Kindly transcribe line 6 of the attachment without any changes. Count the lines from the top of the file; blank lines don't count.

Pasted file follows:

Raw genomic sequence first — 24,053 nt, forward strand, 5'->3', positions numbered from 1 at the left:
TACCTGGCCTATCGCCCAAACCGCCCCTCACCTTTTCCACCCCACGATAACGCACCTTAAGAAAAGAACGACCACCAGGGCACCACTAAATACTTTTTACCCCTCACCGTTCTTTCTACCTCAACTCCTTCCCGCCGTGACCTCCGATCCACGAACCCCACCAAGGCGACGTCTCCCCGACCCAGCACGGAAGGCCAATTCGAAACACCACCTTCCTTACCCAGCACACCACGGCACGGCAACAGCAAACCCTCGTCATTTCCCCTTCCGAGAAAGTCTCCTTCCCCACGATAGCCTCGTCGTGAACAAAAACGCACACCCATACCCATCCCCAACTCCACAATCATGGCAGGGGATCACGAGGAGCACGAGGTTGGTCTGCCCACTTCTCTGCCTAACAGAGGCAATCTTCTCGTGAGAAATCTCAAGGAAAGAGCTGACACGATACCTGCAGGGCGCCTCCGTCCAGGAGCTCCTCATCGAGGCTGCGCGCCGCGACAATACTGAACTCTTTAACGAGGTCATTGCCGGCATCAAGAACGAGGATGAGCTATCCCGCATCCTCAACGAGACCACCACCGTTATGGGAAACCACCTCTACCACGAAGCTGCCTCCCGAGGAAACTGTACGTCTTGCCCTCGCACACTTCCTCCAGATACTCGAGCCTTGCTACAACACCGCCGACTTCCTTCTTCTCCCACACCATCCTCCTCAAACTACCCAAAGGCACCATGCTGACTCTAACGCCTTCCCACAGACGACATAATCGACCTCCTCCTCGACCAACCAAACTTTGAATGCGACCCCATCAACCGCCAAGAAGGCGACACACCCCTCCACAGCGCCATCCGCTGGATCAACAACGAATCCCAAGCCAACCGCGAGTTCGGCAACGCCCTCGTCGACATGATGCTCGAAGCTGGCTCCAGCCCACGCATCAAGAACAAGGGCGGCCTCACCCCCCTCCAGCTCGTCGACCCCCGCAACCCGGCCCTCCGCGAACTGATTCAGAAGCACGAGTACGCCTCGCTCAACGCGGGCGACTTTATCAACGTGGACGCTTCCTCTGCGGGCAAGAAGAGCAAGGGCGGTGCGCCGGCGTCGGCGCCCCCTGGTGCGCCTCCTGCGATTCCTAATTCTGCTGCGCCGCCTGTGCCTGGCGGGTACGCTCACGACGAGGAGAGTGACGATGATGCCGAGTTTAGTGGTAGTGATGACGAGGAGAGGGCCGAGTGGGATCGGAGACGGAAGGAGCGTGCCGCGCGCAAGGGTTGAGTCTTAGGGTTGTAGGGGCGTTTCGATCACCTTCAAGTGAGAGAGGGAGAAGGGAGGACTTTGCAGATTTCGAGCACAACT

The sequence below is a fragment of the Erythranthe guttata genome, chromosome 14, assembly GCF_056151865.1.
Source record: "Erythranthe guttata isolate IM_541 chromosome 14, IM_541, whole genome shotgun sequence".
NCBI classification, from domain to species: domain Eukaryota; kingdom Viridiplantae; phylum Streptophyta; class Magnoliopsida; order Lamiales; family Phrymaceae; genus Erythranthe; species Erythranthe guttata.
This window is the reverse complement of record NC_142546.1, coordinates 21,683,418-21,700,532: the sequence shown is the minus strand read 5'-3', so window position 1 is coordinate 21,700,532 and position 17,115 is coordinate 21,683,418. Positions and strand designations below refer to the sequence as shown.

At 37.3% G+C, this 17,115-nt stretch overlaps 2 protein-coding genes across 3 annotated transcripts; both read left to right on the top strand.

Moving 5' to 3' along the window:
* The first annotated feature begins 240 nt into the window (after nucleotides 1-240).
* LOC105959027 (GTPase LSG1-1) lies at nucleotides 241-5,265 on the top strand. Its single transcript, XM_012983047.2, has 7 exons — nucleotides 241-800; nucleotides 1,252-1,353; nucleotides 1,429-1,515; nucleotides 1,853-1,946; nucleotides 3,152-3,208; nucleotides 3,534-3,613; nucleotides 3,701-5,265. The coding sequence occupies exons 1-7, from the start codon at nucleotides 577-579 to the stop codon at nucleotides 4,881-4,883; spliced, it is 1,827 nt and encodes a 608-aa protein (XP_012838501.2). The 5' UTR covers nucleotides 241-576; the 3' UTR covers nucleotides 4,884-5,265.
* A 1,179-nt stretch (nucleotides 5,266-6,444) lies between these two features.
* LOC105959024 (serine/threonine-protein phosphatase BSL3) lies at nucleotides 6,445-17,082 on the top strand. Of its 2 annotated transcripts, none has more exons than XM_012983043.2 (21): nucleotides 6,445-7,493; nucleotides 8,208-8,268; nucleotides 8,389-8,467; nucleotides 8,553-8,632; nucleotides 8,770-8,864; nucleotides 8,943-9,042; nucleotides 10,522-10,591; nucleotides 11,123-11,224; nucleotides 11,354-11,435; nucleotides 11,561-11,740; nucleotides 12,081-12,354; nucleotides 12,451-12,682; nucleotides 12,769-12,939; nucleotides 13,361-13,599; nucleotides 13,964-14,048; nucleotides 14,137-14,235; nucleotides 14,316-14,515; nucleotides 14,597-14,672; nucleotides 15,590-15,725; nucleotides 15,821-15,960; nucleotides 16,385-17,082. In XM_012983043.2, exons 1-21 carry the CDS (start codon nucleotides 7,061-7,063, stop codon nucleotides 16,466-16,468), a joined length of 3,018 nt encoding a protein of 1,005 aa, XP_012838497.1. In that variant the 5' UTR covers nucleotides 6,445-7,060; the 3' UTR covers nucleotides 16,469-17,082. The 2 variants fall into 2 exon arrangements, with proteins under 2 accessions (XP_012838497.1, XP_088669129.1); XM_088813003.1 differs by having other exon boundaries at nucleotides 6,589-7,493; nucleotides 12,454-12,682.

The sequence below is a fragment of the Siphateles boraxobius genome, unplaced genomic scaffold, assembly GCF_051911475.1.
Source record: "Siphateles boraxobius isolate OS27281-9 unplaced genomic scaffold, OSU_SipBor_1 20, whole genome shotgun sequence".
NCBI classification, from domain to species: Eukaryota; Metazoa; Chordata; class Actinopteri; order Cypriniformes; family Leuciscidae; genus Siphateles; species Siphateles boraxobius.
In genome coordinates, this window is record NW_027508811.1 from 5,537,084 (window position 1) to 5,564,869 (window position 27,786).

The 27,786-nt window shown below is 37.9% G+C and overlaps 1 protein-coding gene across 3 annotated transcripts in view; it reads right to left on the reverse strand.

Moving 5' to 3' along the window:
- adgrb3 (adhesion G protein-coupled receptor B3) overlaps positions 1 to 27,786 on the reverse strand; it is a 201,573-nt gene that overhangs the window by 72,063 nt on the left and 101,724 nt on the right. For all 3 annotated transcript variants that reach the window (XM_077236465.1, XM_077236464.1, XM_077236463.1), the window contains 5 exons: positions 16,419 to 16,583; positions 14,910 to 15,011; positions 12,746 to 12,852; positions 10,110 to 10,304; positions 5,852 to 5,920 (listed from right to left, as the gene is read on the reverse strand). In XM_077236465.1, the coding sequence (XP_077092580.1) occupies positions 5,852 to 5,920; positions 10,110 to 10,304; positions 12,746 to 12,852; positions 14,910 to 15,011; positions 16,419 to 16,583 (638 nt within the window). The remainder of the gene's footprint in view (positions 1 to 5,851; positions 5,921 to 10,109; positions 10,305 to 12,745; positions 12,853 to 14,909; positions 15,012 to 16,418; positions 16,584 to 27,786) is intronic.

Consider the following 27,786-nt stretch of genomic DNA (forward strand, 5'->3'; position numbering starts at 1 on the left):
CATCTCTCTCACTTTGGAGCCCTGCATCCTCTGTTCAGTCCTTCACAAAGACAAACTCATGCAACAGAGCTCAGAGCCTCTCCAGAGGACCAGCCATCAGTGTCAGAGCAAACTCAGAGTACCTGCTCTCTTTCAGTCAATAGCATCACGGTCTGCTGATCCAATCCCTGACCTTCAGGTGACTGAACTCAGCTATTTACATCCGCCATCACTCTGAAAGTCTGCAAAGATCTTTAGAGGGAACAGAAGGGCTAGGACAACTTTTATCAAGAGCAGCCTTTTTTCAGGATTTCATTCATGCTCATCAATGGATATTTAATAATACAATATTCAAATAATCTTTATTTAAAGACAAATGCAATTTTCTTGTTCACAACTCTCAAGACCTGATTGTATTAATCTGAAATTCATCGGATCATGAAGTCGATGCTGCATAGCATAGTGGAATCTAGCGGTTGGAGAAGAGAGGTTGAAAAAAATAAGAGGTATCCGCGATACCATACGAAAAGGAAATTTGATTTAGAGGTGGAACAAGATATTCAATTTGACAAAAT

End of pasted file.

This window is the reverse complement of record NC_142546.1, coordinates 21,683,418-21,700,532: the sequence shown is the minus strand read 5'-3', so window position 1 is coordinate 21,700,532 and position 17,115 is coordinate 21,683,418. Positions and strand designations below refer to the sequence as shown.